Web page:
The Naira has weakened to the lowest in over three years in the parallel market due to increased demand for dollars amid foreign-currency shortages.
The local currency depreciated to N495 to a dollar yesterday, lowest since February 23, 2017, widening the gap with the official rate of N379.5 to over 30 per cent. The currency traded in the interbank market at 389.74 as of 4:54p.m. in Lagos.
Agency reports quoted traders as alleging a groundswell of diversion of dollars, a development which heightened scarcity of the green back in the parallel market this week.
There is a diversion of inflows away from official channels to the parallel market due to the gap in rates, Murega Mungai, trading desk manager for Aza Finance said in a note.
The market spread has created arbitrage opportunities for recipients of remittances such as exporters and private individuals.
Pent up demand in the foreign exchange market is not unprecedented given increase purchase of items in preparation for seasonal festivities, Nkemdilim Nwadialor, analyst at Tellimer markets said. “This has been compounded by the fact that all through the year, we have had dollar shortage,” she said.
A directive from the Central Bank of Nigeria (CBN) that exporters must register with it through an online portal has slowed the export of cocoa and other non-oil exports. That will likely worsen foreign-exchange shortage in Africa’s biggest economy and impede the government’s efforts to diversify the economy away from its dependence on oil.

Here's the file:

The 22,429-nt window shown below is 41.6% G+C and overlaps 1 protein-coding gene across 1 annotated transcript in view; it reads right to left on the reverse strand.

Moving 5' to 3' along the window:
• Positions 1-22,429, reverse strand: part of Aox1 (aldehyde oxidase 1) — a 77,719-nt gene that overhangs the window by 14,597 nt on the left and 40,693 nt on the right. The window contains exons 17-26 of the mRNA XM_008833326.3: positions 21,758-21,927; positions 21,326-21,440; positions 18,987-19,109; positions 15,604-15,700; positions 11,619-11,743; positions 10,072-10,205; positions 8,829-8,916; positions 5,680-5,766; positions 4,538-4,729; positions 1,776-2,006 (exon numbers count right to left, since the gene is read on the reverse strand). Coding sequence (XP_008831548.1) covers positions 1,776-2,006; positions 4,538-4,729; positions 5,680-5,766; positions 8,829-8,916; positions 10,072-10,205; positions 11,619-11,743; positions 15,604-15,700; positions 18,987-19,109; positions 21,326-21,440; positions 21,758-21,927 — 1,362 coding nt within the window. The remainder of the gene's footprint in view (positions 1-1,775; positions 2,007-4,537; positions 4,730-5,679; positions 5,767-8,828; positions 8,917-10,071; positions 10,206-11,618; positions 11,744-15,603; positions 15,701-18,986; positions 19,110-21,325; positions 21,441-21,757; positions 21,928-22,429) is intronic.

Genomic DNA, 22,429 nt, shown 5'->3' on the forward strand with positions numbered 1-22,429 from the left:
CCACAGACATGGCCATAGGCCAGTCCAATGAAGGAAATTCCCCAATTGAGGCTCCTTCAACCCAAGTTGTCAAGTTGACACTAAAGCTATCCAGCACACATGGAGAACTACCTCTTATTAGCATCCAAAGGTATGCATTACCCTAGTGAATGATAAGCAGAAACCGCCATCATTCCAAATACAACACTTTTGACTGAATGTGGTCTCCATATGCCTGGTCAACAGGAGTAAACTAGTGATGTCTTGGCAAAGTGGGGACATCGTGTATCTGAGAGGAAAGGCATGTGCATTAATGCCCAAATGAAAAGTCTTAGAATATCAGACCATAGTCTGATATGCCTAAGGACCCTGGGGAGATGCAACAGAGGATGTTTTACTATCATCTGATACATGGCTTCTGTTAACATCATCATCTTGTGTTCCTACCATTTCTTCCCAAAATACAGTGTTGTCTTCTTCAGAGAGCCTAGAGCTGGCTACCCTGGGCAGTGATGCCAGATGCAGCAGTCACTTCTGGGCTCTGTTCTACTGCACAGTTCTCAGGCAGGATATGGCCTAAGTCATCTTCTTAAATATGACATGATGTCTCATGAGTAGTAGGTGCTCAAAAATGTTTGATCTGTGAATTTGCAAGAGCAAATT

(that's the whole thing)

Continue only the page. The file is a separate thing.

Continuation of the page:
Nigeria’s foreign exchange reserves, currently at $35.4 billion has dropped about 3 % since May when it climbed to 36.6 billion, after picking up from April lows when it was hit by fall in crude prices and Coronavirus pandemic.
The gap in the exchanges rates in the parallel and official markets is because of decline in revenue from oil, Nigeria’s main export, Minister of Finance, Budget and National Planning, Zainab Ahmed said.
The government is concerned about the spread and is taking steps to address the issue of scarcity, but “the progress is not as much as we hoped,” she said in a Bloomberg TV interview yesterday.
“We hope to get to an even level very soon so the impact of the exchange rate will become moderated,” Ahmed said.